Optimizing Description Logic sheila/2542/w06/readings/  · Lexical Normalization and Simplification

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Optimizing DescriptionLogic Subsumption

Topics in Knowledge Representation and Reasoning

Maryam Fazel-Zarandi

Department of Computer ScienceUniversity of Toronto

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LOGO Outline

Introduction Optimization Techniques Comparison with Other Systems Comparing Optimizations Discussion

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LOGO Introduction

Realistic applications typically require: expressive logics acceptable performance from the reasoning services

The usefulness of Description Logics (DLs) inapplications has been hindered by the basicconflict between expressiveness and tractability.

Early experiments with DLs indicated thatperformance was a serious problem, even forlogics with relatively limited expressive powers.

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LOGO Introduction

Terminological reasoning in a DL basedKnowledge Representation System is based ondetermining subsumption relationships with respectto the axioms in a KB.

Procedures for deciding subsumption (orequivalently satisfiability) in DLs have high worst-case complexities, normally exponential withrespect to problem size.

Empirical analyses of real applications have shownthat the kinds of construct which lead to worst caseintractability rarely occur in practice.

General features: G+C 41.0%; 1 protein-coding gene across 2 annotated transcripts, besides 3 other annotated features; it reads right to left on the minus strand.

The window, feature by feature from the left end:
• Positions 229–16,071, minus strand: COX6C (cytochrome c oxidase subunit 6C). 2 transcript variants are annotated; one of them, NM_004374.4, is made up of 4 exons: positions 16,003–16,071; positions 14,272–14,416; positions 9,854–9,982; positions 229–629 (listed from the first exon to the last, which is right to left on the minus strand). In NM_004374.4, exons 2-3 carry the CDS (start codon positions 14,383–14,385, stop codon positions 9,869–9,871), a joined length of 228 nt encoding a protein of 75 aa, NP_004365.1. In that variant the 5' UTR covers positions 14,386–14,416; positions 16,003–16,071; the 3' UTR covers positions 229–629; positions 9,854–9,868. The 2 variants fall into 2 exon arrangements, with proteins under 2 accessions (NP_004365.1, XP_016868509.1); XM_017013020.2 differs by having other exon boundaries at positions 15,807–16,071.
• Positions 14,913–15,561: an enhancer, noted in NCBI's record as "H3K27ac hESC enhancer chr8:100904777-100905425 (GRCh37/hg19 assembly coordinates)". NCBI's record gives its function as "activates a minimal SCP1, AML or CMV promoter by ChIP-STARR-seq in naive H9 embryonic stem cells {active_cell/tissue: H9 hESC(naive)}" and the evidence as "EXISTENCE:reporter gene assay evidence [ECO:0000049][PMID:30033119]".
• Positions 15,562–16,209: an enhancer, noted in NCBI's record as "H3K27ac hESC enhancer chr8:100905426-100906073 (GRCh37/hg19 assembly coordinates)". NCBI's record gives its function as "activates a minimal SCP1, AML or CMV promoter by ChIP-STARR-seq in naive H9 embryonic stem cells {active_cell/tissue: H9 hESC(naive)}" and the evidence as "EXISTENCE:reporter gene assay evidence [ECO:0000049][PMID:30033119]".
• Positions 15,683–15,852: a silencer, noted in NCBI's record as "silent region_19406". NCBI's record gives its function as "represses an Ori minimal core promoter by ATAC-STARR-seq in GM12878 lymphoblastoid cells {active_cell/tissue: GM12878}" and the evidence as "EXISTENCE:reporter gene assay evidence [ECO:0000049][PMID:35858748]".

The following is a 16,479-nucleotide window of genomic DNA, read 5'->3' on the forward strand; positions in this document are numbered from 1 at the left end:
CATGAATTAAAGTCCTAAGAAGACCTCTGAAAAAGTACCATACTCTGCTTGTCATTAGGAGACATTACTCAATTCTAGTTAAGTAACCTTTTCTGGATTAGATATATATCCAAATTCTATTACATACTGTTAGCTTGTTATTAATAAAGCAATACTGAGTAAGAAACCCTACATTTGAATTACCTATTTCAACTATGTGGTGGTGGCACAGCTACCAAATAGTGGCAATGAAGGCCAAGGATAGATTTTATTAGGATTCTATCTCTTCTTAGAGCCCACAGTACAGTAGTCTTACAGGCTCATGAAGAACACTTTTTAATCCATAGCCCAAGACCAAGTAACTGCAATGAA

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LOGO Introduction

Syntax and Semantics: DLs are formalisms that support the logical

description of concepts and roles.

Tableaux subsumption testing algorithm Using an Expressive Description Logic: FaCT

or Fiction? Problem: The algorithm is too slow to form the

basis of a useful DL system. Solution: Employ optimization techniques.

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LOGO Outline

Introduction Optimization Techniques Comparison with Other Systems Comparing Optimizations Discussion

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Optimization Techniques

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LOGO Different Optimization Techniques

Preprocessing optimizations Lexical Normalization and Simplification Absorption

Partial ordering optimizations

Satisfiability optimizations Semantic Branching Search Local Simplification Dependency Directed Backtracking Heuristic Guided Search Caching Satisfiability Status

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LOGO Lexical Normalization & Simplification

Concepts in negation normal form. An atomic concept and its negation

in the same node label clash! Not good for concept expressions,

the negation is in NNF

Normalization: Transform concept expressions

into a lexically normalized form Identify lexically equivalent

expressions

Simplification: Eliminate redundancy Identify obvious satisfiability and

unsatisfiability

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LOGO Lexical Normalization & Simplification

Example:

Advantages: Easy to implement. Subsumption/satisfiability problems can often be